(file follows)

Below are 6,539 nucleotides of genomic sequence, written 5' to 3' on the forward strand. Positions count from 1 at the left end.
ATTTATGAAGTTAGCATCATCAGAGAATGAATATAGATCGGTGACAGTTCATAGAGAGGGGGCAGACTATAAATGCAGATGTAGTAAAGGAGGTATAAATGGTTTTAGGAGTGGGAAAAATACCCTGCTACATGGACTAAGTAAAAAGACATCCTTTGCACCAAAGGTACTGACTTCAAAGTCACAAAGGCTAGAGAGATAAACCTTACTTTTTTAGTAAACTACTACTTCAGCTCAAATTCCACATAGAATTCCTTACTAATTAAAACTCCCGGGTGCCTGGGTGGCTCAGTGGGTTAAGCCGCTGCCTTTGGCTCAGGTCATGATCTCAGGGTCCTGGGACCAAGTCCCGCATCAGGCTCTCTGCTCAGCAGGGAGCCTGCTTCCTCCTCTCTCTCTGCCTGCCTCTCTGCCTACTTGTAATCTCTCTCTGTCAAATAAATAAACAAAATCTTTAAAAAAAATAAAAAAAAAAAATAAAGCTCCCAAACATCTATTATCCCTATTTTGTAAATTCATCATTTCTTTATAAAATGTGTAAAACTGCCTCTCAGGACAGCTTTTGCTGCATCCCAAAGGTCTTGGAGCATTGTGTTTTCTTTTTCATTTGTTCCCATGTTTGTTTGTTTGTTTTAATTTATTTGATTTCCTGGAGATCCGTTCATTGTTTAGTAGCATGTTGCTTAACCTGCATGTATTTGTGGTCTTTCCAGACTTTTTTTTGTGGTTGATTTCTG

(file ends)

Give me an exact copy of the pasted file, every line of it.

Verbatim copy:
Below are 6,539 nucleotides of genomic sequence, written 5' to 3' on the forward strand. Positions count from 1 at the left end.
ATTTATGAAGTTAGCATCATCAGAGAATGAATATAGATCGGTGACAGTTCATAGAGAGGGGGCAGACTATAAATGCAGATGTAGTAAAGGAGGTATAAATGGTTTTAGGAGTGGGAAAAATACCCTGCTACATGGACTAAGTAAAAAGACATCCTTTGCACCAAAGGTACTGACTTCAAAGTCACAAAGGCTAGAGAGATAAACCTTACTTTTTTAGTAAACTACTACTTCAGCTCAAATTCCACATAGAATTCCTTACTAATTAAAACTCCCGGGTGCCTGGGTGGCTCAGTGGGTTAAGCCGCTGCCTTTGGCTCAGGTCATGATCTCAGGGTCCTGGGACCAAGTCCCGCATCAGGCTCTCTGCTCAGCAGGGAGCCTGCTTCCTCCTCTCTCTCTGCCTGCCTCTCTGCCTACTTGTAATCTCTCTCTGTCAAATAAATAAACAAAATCTTTAAAAAAAATAAAAAAAAAAAATAAAGCTCCCAAACATCTATTATCCCTATTTTGTAAATTCATCATTTCTTTATAAAATGTGTAAAACTGCCTCTCAGGACAGCTTTTGCTGCATCCCAAAGGTCTTGGAGCATTGTGTTTTCTTTTTCATTTGTTCCCATGTTTGTTTGTTTGTTTTAATTTATTTGATTTCCTGGAGATCCGTTCATTGTTTAGTAGCATGTTGCTTAACCTGCATGTATTTGTGGTCTTTCCAGACTTTTTTTTGTGGTTGATTTCTG